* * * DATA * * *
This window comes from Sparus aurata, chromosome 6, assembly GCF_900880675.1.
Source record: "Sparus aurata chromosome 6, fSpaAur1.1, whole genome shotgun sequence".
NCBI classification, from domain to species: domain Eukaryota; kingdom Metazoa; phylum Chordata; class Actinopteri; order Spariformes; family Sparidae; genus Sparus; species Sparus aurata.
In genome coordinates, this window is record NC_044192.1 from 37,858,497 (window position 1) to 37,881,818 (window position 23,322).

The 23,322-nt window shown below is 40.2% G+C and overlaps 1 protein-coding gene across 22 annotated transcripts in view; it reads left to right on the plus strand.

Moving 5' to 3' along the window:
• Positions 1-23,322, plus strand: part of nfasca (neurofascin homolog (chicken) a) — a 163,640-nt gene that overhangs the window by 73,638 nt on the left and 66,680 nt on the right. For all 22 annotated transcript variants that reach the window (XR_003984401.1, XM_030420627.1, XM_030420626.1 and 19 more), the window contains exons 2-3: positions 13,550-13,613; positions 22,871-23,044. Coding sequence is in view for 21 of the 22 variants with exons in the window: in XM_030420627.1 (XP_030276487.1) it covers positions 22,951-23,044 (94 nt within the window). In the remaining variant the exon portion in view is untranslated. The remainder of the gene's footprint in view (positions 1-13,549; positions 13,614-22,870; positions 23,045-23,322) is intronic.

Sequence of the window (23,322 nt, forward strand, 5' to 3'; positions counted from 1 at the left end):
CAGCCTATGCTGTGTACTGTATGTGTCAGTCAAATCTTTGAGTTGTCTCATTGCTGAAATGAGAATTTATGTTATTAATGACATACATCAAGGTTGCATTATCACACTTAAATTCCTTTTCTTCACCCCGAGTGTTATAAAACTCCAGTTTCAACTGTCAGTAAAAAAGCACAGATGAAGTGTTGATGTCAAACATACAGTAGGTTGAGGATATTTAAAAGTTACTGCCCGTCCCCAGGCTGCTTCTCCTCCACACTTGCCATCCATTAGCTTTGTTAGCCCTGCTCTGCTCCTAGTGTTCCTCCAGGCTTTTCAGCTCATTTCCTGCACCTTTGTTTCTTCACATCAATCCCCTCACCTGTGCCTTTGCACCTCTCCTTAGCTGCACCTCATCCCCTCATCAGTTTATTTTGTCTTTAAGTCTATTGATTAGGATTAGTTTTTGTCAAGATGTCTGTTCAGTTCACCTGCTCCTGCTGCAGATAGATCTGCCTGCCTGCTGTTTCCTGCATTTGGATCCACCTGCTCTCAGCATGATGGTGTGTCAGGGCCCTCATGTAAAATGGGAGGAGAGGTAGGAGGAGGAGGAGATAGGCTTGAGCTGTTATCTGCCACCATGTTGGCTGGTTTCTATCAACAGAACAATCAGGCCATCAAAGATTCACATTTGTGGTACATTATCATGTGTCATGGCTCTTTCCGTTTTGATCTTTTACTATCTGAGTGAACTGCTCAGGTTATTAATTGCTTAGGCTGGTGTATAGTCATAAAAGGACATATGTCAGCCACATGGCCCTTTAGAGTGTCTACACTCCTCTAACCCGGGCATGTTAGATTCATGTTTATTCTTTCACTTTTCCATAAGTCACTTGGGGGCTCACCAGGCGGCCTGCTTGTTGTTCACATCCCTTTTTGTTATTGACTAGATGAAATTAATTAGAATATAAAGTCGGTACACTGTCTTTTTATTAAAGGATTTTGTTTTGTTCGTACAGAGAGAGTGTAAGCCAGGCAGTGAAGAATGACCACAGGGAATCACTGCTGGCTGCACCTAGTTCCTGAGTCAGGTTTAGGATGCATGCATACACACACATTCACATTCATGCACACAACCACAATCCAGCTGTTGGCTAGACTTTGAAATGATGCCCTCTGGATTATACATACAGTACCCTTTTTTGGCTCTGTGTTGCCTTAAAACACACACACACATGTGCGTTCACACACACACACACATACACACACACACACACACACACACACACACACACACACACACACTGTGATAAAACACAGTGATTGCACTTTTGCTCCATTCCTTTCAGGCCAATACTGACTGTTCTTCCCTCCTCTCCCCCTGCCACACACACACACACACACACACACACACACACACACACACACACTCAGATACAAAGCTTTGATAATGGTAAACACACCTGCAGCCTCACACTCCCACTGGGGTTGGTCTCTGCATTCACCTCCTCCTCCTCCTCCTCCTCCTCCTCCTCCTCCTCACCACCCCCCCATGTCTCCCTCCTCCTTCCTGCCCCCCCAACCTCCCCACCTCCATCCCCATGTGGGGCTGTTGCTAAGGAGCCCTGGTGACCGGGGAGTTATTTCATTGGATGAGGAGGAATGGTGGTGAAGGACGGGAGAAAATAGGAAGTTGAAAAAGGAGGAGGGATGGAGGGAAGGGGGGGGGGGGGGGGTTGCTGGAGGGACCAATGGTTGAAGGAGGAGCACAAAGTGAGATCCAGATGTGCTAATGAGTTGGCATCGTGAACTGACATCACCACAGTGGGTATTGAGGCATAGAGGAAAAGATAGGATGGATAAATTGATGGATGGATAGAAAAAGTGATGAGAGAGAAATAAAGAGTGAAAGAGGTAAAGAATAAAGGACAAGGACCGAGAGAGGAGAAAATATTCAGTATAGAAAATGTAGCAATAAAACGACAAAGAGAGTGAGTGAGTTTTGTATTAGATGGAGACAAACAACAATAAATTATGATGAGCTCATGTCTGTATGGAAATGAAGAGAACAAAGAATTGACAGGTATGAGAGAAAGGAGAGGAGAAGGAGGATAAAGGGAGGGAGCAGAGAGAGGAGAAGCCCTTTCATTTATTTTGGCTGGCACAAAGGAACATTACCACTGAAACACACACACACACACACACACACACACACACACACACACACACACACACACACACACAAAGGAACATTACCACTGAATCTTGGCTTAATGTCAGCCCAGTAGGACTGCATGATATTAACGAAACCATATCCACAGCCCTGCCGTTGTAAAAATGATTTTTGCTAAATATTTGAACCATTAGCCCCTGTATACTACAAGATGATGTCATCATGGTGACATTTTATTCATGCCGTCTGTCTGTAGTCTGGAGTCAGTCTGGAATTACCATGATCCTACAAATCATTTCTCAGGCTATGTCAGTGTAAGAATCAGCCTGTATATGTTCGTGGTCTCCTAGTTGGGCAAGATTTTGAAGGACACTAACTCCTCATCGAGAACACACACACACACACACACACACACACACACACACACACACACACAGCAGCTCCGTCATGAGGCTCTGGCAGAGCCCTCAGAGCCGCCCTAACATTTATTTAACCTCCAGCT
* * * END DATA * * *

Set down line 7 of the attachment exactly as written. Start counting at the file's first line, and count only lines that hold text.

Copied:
• Positions 1-23,322, plus strand: part of nfasca (neurofascin homolog (chicken) a) — a 163,640-nt gene that overhangs the window by 73,638 nt on the left and 66,680 nt on the right. For all 22 annotated transcript variants that reach the window (XR_003984401.1, XM_030420627.1, XM_030420626.1 and 19 more), the window contains exons 2-3: positions 13,550-13,613; positions 22,871-23,044. Coding sequence is in view for 21 of the 22 variants with exons in the window: in XM_030420627.1 (XP_030276487.1) it covers positions 22,951-23,044 (94 nt within the window). In the remaining variant the exon portion in view is untranslated. The remainder of the gene's footprint in view (positions 1-13,549; positions 13,614-22,870; positions 23,045-23,322) is intronic.